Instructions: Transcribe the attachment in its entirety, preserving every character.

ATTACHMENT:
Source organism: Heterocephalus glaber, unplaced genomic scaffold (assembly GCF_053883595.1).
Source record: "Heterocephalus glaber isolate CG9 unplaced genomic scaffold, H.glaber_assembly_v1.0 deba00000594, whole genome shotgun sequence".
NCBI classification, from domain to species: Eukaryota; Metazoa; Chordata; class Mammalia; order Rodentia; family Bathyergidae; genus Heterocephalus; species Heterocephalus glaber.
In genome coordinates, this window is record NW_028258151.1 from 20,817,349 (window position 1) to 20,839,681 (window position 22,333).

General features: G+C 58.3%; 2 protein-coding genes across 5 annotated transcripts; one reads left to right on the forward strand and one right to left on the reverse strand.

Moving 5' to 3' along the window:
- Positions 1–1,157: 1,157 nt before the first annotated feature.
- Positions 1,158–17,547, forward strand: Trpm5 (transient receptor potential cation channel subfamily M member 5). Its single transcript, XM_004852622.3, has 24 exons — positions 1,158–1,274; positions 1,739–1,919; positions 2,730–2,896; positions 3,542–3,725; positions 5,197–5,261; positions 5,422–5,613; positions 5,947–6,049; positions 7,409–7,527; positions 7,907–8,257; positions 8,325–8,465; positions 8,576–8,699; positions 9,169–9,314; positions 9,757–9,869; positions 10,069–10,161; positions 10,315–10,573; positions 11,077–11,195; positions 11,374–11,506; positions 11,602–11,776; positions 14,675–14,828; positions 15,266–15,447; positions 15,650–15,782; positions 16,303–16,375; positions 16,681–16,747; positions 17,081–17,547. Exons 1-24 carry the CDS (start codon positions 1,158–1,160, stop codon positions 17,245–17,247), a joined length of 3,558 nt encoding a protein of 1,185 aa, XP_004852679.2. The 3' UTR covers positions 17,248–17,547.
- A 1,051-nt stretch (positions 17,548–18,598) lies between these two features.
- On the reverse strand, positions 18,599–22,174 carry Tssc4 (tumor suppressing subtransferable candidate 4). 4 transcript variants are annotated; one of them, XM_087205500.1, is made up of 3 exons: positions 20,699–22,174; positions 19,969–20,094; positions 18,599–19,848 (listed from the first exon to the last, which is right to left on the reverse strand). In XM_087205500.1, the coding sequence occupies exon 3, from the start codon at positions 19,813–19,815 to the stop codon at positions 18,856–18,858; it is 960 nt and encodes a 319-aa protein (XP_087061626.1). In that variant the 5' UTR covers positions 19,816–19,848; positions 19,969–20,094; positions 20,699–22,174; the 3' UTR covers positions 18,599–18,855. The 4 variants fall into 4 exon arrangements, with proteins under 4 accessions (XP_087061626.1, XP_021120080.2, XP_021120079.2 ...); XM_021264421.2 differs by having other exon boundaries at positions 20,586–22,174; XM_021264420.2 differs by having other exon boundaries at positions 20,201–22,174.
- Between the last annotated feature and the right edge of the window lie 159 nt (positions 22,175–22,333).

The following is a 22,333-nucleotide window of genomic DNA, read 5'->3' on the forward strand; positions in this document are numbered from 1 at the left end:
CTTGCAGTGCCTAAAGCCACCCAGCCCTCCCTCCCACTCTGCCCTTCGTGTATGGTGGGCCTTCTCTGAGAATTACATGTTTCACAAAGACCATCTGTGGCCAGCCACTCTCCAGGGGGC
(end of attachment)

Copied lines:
Source organism: Heterocephalus glaber, unplaced genomic scaffold (assembly GCF_053883595.1).
Source record: "Heterocephalus glaber isolate CG9 unplaced genomic scaffold, H.glaber_assembly_v1.0 deba00000594, whole genome shotgun sequence".
NCBI classification, from domain to species: Eukaryota; Metazoa; Chordata; class Mammalia; order Rodentia; family Bathyergidae; genus Heterocephalus; species Heterocephalus glaber.
In genome coordinates, this window is record NW_028258151.1 from 20,817,349 (window position 1) to 20,839,681 (window position 22,333).

General features: G+C 58.3%; 2 protein-coding genes across 5 annotated transcripts; one reads left to right on the forward strand and one right to left on the reverse strand.

Moving 5' to 3' along the window:
- Positions 1–1,157: 1,157 nt before the first annotated feature.
- Positions 1,158–17,547, forward strand: Trpm5 (transient receptor potential cation channel subfamily M member 5). Its single transcript, XM_004852622.3, has 24 exons — positions 1,158–1,274; positions 1,739–1,919; positions 2,730–2,896; positions 3,542–3,725; positions 5,197–5,261; positions 5,422–5,613; positions 5,947–6,049; positions 7,409–7,527; positions 7,907–8,257; positions 8,325–8,465; positions 8,576–8,699; positions 9,169–9,314; positions 9,757–9,869; positions 10,069–10,161; positions 10,315–10,573; positions 11,077–11,195; positions 11,374–11,506; positions 11,602–11,776; positions 14,675–14,828; positions 15,266–15,447; positions 15,650–15,782; positions 16,303–16,375; positions 16,681–16,747; positions 17,081–17,547. Exons 1-24 carry the CDS (start codon positions 1,158–1,160, stop codon positions 17,245–17,247), a joined length of 3,558 nt encoding a protein of 1,185 aa, XP_004852679.2. The 3' UTR covers positions 17,248–17,547.
- A 1,051-nt stretch (positions 17,548–18,598) lies between these two features.
- On the reverse strand, positions 18,599–22,174 carry Tssc4 (tumor suppressing subtransferable candidate 4). 4 transcript variants are annotated; one of them, XM_087205500.1, is made up of 3 exons: positions 20,699–22,174; positions 19,969–20,094; positions 18,599–19,848 (listed from the first exon to the last, which is right to left on the reverse strand). In XM_087205500.1, the coding sequence occupies exon 3, from the start codon at positions 19,813–19,815 to the stop codon at positions 18,856–18,858; it is 960 nt and encodes a 319-aa protein (XP_087061626.1). In that variant the 5' UTR covers positions 19,816–19,848; positions 19,969–20,094; positions 20,699–22,174; the 3' UTR covers positions 18,599–18,855. The 4 variants fall into 4 exon arrangements, with proteins under 4 accessions (XP_087061626.1, XP_021120080.2, XP_021120079.2 ...); XM_021264421.2 differs by having other exon boundaries at positions 20,586–22,174; XM_021264420.2 differs by having other exon boundaries at positions 20,201–22,174.
- Between the last annotated feature and the right edge of the window lie 159 nt (positions 22,175–22,333).

The following is a 22,333-nucleotide window of genomic DNA, read 5'->3' on the forward strand; positions in this document are numbered from 1 at the left end:
CTTGCAGTGCCTAAAGCCACCCAGCCCTCCCTCCCACTCTGCCCTTCGTGTATGGTGGGCCTTCTCTGAGAATTACATGTTTCACAAAGACCATCTGTGGCCAGCCACTCTCCAGGGGGC